I would very much like to read your views on this topic. Don’t get me started on the “process” of civil asset forfeiture, where governments can seize the assets of private citizens WITHOUT charging them with a crime. That sounds unconstitutional, but it happens every day in this country.

 

#FreeformFriday

#RespectPropertyRights!

#somanycarsjustonelife

#disaffectedmusings

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8 thoughts on “Freeform Friday

  1. Wow! Just Wow! I don’t understand the logic of destruction of the property at all. If this were a stolen Van Gogh, would the object be destroyed? Sure… makes perfect sense to me.

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    1. Stories like this get no coverage in the “mainstream media.” I simply cannot fathom how so many people are willing to give up their economic freedom to government and think they will still be “free.”

      Liked by 1 person

      1. Warning, rant ahead (owner of this blog can delete if they choose)

        It’s not just economic freedom that has been surrendered, it’s pretty much every aspect of your life that the government tries to control. 100 years ago you didn’t have to “jump thru the hoops” to do many things: build a house, RENOVATE a house, go fishing or hunting, create a pond in a stream, start a business, repair a car, get married, and the list goes on.

        I have about 2 acres on my property that is more or less a swamp due to a nearby stream. I can do NOTHING on that property because it’s considered “navigable wetlands”. The only possible way you could “navigate” it is with a hovercraft, IF the brush was cleared from it. At one time I thought about making a pond there. You would have thought I wanted to put a nuclear reactor there by the government reaction.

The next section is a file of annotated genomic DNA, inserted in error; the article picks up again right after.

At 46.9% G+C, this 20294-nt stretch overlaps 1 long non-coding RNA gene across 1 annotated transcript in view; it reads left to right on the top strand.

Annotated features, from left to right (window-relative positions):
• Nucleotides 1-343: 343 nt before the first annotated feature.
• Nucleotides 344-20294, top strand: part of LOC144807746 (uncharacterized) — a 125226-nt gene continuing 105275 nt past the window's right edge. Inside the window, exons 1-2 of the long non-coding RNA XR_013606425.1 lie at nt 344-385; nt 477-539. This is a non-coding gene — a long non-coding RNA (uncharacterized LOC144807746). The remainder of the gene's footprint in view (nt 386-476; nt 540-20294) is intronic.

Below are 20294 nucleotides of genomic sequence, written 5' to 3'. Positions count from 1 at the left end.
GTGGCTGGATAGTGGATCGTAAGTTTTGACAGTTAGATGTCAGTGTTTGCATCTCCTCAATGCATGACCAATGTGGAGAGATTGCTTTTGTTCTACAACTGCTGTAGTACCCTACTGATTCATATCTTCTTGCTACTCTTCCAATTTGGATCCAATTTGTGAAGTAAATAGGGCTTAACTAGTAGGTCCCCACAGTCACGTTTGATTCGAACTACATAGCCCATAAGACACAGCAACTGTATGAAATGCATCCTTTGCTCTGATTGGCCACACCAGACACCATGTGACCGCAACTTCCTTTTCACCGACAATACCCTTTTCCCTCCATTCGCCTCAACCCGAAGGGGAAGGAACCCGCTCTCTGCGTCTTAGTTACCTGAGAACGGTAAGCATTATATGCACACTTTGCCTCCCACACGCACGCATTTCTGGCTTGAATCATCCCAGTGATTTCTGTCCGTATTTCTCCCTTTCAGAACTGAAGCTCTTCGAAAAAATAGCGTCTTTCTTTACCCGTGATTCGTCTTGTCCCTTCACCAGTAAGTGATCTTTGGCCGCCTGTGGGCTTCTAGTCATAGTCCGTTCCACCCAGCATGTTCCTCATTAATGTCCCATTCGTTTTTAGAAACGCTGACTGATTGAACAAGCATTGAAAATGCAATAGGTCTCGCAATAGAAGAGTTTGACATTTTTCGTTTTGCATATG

Another example would be automotive paint solvents. Many years ago, probably around 30 years ago, EPA regulations enacted made it a requirement to have certification to be able to buy solvents in bulk, bulk being a 5 gallon can or larger. You would have to have a reclamation plan for at least 50% of the solvent. This would be the solvent used for cleaning, and assumed that the other 50% was lost in the painting process. Problem is that some solvents have a high rate of evaporation. MEK, acetone, etc will evaporate quickly. Left uncovered they will evaporate at about 1 quart in 12-18 hours. HOWEVER, I could buy 5 one gallon cans with no such certification needed. Problem was that 3 one gallon cans was the same cost as 1 five gallon can.